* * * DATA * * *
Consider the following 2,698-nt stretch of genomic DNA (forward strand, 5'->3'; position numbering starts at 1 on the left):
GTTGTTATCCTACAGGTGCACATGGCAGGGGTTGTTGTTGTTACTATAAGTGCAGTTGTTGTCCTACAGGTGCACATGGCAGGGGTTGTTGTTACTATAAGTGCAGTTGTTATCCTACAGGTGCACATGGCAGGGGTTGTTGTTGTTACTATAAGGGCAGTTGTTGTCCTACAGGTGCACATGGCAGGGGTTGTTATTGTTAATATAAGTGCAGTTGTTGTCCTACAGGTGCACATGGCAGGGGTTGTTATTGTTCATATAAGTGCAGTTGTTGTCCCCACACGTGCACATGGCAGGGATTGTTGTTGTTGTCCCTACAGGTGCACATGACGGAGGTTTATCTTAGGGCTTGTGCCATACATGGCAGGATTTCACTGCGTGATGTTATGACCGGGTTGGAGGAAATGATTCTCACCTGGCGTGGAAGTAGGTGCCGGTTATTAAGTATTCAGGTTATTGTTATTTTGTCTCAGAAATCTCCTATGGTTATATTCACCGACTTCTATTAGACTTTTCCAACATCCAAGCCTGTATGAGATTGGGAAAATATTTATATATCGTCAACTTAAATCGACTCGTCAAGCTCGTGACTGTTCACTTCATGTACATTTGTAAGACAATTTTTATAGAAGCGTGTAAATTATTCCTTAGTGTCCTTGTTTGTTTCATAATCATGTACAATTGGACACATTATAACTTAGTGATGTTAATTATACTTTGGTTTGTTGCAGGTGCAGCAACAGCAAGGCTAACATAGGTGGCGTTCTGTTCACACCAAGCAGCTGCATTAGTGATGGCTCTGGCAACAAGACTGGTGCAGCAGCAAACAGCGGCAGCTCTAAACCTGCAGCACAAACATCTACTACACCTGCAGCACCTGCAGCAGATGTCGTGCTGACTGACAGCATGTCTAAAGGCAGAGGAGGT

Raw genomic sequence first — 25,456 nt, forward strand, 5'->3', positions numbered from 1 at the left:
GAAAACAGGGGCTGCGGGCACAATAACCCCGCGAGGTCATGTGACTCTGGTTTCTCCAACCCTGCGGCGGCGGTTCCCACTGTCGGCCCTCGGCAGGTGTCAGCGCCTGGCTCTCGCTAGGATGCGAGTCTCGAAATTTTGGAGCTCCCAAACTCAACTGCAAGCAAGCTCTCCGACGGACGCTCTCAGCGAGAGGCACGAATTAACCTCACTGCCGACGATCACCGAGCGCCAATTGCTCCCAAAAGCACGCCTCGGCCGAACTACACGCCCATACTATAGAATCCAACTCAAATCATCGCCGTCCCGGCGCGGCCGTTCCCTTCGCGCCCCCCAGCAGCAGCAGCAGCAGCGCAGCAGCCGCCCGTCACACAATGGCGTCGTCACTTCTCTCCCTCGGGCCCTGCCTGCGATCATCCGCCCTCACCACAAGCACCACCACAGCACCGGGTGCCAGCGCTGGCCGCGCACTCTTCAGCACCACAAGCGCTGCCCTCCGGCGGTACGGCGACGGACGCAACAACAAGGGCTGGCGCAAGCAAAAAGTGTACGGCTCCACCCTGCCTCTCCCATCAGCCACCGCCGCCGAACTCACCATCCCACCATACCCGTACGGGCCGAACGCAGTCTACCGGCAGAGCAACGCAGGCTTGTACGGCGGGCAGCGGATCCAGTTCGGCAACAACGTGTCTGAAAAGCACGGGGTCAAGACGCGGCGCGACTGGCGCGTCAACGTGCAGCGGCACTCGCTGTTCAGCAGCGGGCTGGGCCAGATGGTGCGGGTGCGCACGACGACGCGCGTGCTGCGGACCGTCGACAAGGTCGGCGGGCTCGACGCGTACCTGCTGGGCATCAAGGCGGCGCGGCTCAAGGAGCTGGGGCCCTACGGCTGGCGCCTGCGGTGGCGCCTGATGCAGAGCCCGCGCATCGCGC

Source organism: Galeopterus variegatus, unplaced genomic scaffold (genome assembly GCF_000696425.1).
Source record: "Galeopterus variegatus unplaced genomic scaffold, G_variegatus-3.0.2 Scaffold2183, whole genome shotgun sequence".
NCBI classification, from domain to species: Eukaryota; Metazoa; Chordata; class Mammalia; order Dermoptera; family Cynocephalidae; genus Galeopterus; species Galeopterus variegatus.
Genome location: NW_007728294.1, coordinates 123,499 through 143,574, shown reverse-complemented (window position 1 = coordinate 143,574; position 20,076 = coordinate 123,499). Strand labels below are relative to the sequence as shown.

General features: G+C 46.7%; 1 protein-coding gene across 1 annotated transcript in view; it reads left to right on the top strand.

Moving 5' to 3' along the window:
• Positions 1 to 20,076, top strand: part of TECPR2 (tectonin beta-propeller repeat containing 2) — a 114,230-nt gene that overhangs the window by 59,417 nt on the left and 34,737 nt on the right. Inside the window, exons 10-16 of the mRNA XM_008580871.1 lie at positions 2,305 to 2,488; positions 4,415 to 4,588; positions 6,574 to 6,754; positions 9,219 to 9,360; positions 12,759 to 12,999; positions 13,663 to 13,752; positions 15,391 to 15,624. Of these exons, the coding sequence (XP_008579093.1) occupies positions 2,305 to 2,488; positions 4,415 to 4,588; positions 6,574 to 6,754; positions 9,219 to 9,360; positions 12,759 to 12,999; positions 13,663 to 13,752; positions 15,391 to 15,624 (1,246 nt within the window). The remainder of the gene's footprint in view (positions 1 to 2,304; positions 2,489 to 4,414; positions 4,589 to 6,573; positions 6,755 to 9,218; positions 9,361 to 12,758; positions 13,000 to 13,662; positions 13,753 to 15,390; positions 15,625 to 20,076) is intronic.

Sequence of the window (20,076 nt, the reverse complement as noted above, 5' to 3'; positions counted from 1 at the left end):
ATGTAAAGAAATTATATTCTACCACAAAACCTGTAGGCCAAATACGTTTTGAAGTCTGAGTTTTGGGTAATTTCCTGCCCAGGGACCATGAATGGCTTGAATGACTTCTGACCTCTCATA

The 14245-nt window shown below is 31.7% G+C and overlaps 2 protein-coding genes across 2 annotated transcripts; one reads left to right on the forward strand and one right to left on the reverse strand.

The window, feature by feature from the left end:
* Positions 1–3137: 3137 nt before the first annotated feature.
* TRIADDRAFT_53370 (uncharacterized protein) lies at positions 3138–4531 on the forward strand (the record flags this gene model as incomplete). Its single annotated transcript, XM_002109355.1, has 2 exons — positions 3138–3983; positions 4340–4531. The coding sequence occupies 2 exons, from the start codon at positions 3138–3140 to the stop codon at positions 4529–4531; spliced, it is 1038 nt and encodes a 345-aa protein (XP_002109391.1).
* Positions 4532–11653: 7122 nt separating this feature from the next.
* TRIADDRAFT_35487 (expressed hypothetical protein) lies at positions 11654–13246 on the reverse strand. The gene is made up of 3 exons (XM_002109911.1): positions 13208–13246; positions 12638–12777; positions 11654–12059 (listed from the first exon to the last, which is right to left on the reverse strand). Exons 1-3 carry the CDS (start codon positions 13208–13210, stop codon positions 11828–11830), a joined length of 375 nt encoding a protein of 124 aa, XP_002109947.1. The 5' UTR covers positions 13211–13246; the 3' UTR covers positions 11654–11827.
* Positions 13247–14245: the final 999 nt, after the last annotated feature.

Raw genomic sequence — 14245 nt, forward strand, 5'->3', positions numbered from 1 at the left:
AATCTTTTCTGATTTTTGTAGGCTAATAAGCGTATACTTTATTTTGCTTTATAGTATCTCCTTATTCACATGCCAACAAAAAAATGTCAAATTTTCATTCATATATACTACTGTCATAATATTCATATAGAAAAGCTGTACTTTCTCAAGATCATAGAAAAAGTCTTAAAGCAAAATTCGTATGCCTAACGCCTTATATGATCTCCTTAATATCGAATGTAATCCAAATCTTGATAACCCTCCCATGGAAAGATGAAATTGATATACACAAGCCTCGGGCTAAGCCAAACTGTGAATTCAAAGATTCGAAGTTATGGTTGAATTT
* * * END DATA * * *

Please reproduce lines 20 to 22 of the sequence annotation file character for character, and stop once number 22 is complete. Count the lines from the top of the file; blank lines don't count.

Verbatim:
* Positions 13247–14245: the final 999 nt, after the last annotated feature.

Raw genomic sequence — 14245 nt, forward strand, 5'->3', positions numbered from 1 at the left:
AATCTTTTCTGATTTTTGTAGGCTAATAAGCGTATACTTTATTTTGCTTTATAGTATCTCCTTATTCACATGCCAACAAAAAAATGTCAAATTTTCATTCATATATACTACTGTCATAATATTCATATAGAAAAGCTGTACTTTCTCAAGATCATAGAAAAAGTCTTAAAGCAAAATTCGTATGCCTAACGCCTTATATGATCTCCTTAATATCGAATGTAATCCAAATCTTGATAACCCTCCCATGGAAAGATGAAATTGATATACACAAGCCTCGGGCTAAGCCAAACTGTGAATTCAAAGATTCGAAGTTATGGTTGAATTT